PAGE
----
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THU0171 A clinical relevant increase in radiological progression, the patient’s perspective
  1. PM Welsing,
  2. AM Van Gestel,
  3. HL Swinkels,
  4. PL Van Riel
  1. Department of Rheumatology, University Medical Centre Nijmegen, Nijmegen, The Netherlands


Background Radiological progression is considered the most important outcome for Rheumatoid Arthritis, but there is no established definition, as to what constitutes a clinical important progression of joint damage. The smallest detectable difference (SDD) for the modified Sharp method and the Larson method was taken as a starting point. And expert opinion of rheumatologists was used to determine the clinical relevant progression. However these findings might not reflect the true clinical important progression in radiological damage. The clinical important difference should be the effect this progression has on the patient, being the development of physical disability.

Objectives To estimate the clinical relevant increase in radiological damage, using the effect on physical disability.

Methods This study elaborates on the findings of studies, investigating the clinical relevant increase in the HAQ-DI score, and on a study investigating the relation between disease activity, radiological damage, sociodemographic factors, and physical disability. The clinical relevant difference in physical disability (HAQ-DI) has been determined by asking patients to rate themselves relative to another patient, and was estimated to be between 0,2 and 0,3. The relation between physical disability (HAQ-DI), disease activity (DAS), and radiological damage (Modified Sharp score) was determined, using the follow-up data of 378 patients from an open prospective study of early RA (disease duration < 1 year). Linear regression was used at 0, 3, 6, and 9 years after inclusion with as dependant variable the HAQ-DI, and as independent variables, disease activity (DAS), radiological damage, and sociodemographic factors. The main results of this study were that the relation between radiological progression and physical disability was dependent on the activity of the disease and the present radiological damage (5). With higher disease activity, or more damage present the effect of radiological damage on physical function decreased. Using the derived linear regression models and the measure of a clinical relevant difference in HAQ-DI a clinical relevant increase in radiological damage for the modified Sharp score was calculated.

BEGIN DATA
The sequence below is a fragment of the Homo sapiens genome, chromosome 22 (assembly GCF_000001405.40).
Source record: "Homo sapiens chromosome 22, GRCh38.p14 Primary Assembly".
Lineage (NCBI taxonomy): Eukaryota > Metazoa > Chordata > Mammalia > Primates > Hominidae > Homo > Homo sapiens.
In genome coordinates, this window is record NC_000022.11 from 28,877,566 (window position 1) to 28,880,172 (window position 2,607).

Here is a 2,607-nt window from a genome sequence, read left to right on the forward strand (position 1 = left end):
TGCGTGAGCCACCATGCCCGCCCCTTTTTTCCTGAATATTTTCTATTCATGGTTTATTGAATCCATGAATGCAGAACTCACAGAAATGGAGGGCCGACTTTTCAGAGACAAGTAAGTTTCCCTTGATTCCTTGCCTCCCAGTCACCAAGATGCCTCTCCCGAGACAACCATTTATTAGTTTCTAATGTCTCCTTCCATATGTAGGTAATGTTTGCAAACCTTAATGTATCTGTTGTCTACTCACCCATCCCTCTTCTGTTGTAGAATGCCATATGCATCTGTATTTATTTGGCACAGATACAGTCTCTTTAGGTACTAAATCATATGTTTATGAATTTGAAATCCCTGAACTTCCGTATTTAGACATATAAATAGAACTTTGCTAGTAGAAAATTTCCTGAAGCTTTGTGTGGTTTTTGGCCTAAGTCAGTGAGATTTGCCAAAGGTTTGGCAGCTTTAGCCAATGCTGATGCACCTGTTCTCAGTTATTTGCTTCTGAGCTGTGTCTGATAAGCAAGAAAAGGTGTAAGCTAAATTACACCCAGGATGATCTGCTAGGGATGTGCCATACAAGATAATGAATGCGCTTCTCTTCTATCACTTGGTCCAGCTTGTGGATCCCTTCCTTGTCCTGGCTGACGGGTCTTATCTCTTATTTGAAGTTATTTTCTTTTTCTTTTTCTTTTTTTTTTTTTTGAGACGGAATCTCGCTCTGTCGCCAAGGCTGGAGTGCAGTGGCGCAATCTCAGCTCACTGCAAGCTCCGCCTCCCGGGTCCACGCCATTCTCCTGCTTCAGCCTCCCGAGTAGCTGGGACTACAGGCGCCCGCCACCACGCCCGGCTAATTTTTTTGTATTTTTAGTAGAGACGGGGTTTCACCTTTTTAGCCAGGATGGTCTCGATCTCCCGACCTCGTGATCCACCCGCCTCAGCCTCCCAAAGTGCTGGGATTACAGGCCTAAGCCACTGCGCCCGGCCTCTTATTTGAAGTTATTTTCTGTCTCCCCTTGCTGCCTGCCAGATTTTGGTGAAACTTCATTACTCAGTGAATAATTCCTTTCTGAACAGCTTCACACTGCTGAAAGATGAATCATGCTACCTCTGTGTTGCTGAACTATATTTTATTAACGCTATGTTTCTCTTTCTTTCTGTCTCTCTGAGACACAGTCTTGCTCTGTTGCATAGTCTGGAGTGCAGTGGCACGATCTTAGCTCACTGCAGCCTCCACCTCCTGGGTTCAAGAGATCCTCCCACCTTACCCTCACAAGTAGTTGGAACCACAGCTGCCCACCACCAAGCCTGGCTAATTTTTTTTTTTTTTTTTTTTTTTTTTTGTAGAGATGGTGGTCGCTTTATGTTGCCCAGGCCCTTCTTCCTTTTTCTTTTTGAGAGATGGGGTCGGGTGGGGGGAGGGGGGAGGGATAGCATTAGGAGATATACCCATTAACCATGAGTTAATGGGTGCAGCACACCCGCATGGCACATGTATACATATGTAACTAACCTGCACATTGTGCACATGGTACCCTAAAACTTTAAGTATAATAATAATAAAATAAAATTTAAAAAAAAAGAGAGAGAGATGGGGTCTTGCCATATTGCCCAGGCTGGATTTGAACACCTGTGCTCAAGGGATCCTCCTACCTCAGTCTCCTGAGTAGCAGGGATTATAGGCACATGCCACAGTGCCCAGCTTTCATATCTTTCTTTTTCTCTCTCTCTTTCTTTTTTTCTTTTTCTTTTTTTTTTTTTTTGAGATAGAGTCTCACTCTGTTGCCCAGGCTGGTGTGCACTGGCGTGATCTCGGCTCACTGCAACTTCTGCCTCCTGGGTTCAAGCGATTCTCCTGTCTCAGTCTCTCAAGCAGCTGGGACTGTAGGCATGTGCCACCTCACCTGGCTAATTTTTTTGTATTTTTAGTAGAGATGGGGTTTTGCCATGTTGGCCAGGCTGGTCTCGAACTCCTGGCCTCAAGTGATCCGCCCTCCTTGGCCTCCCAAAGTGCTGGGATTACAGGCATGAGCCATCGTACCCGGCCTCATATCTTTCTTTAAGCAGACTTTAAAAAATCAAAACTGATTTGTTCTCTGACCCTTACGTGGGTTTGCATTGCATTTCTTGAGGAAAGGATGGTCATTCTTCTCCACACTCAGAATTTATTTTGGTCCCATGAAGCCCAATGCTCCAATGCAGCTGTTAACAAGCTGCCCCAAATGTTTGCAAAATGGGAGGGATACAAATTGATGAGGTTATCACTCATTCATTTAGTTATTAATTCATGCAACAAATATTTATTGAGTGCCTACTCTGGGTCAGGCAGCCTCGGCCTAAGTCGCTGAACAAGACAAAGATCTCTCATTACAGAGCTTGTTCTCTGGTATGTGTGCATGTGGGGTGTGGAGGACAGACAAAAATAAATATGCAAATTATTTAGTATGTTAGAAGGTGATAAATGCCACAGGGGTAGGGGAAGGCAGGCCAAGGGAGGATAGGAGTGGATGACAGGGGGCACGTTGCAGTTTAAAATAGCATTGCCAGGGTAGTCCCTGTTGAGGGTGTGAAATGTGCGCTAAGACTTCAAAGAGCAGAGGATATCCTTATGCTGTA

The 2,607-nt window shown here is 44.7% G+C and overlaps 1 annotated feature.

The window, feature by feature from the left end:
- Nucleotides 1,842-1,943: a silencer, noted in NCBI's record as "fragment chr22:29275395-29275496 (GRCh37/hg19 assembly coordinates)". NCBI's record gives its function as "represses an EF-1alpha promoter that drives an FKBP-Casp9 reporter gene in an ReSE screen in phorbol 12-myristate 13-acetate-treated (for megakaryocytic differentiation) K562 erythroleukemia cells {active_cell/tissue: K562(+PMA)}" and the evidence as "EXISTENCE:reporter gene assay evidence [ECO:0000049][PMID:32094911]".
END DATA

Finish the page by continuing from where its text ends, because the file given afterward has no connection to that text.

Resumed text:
Results The clinical relevant increase in radiological damage was estimated to be about 10 or 20, for a DAS of 1 or 2 respectively. It was dependant on the activity of the disease and amount of existing joint damage.

Conclusion Estimating a clinical relevant increase in radiological progression, using the patient’s perspective is possible. A conservative threshold of 10–20 for a clinical relevant increase (Modified Sharp score) can be used as a guideline. These results need replication in other patient cohorts.

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